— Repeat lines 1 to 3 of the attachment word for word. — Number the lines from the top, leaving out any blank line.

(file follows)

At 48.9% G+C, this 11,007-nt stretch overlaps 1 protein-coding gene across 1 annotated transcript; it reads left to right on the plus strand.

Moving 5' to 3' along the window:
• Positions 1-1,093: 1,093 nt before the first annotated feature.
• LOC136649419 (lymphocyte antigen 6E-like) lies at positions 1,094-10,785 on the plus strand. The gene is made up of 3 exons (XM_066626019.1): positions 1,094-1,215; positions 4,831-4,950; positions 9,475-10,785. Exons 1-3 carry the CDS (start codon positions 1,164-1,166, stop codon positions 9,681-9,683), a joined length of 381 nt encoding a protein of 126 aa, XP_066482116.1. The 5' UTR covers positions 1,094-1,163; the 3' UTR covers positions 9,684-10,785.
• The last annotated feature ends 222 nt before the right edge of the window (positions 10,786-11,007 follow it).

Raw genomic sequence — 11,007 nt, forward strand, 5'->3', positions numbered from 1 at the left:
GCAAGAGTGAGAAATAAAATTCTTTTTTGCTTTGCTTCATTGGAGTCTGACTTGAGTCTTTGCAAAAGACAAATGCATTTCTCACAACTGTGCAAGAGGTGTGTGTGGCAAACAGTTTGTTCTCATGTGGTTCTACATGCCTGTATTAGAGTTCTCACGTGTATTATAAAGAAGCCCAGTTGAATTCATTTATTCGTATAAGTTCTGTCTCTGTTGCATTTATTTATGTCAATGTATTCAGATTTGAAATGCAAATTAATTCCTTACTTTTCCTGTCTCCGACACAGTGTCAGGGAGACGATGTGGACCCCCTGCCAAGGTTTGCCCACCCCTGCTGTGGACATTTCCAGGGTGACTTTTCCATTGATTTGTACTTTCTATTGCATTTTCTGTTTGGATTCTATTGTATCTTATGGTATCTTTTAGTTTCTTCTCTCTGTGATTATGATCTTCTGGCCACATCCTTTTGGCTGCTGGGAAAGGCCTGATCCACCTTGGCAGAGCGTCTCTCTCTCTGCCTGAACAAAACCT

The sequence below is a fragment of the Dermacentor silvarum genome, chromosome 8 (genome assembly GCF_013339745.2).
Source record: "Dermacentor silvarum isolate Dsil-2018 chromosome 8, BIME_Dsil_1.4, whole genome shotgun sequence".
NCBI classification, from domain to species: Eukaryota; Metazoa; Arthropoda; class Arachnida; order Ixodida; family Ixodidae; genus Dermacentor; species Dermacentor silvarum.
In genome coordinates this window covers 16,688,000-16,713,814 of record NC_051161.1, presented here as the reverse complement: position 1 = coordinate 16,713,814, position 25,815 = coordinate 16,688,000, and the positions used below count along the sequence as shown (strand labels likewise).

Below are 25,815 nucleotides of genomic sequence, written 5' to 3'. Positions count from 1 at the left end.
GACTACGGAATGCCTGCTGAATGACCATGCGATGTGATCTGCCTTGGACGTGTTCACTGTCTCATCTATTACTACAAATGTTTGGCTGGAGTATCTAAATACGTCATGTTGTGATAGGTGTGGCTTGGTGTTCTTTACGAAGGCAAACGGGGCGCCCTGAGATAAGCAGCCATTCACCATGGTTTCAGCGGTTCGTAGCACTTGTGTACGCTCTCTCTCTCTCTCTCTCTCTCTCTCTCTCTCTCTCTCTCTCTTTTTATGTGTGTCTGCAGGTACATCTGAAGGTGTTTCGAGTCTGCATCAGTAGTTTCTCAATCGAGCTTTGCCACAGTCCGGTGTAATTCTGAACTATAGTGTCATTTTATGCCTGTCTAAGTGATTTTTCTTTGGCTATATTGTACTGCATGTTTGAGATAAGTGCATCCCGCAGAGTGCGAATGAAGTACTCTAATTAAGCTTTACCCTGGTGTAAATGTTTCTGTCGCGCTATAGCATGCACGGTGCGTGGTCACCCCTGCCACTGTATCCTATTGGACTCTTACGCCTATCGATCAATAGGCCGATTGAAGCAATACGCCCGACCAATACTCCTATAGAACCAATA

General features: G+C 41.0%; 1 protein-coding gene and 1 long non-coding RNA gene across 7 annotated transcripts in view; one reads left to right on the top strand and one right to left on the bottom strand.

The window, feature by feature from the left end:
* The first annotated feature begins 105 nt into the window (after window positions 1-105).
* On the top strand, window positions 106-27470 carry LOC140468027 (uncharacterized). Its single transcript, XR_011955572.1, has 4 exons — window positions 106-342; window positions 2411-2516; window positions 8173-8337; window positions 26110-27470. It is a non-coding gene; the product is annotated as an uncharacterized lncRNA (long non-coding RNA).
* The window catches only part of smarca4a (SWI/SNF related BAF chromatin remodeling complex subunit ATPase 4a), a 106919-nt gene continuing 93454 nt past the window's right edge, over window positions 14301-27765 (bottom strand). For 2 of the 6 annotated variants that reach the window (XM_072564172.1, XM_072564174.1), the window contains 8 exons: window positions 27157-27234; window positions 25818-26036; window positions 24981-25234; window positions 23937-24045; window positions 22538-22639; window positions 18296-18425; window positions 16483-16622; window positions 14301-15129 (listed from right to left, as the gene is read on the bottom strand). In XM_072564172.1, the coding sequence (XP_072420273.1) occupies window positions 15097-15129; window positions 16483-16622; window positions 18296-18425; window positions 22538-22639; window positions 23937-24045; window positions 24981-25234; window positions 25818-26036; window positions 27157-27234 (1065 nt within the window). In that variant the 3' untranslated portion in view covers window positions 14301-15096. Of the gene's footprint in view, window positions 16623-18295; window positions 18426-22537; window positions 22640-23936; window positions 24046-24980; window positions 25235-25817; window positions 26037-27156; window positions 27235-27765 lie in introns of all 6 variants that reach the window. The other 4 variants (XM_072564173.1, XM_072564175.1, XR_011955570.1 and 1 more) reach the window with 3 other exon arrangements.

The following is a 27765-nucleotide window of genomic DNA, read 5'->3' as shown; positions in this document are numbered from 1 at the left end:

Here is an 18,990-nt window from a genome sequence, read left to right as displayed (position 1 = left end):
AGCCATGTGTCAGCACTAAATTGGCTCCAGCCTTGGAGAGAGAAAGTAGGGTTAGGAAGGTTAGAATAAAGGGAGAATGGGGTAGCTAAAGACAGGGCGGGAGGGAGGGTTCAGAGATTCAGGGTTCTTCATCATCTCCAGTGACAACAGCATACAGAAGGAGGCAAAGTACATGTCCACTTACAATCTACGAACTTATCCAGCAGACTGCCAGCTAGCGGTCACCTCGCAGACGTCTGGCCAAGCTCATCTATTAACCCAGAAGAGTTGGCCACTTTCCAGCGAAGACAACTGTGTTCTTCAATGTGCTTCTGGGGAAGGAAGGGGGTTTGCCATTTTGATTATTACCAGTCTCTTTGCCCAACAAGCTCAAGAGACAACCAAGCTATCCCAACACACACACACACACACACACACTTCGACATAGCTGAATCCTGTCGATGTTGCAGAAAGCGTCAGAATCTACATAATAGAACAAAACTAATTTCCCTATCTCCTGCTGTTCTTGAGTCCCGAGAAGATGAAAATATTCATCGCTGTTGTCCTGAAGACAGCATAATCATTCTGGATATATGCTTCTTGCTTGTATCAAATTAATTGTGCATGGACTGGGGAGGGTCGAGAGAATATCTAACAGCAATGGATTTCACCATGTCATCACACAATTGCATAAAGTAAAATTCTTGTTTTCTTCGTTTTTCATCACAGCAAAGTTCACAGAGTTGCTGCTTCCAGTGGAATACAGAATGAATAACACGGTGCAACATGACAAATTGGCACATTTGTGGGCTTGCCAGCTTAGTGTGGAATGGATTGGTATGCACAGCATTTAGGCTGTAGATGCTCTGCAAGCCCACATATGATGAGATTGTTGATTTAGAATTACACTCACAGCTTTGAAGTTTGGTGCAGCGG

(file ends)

At 48.9% G+C, this 11,007-nt stretch overlaps 1 protein-coding gene across 1 annotated transcript; it reads left to right on the plus strand.

Moving 5' to 3' along the window:
• Positions 1-1,093: 1,093 nt before the first annotated feature.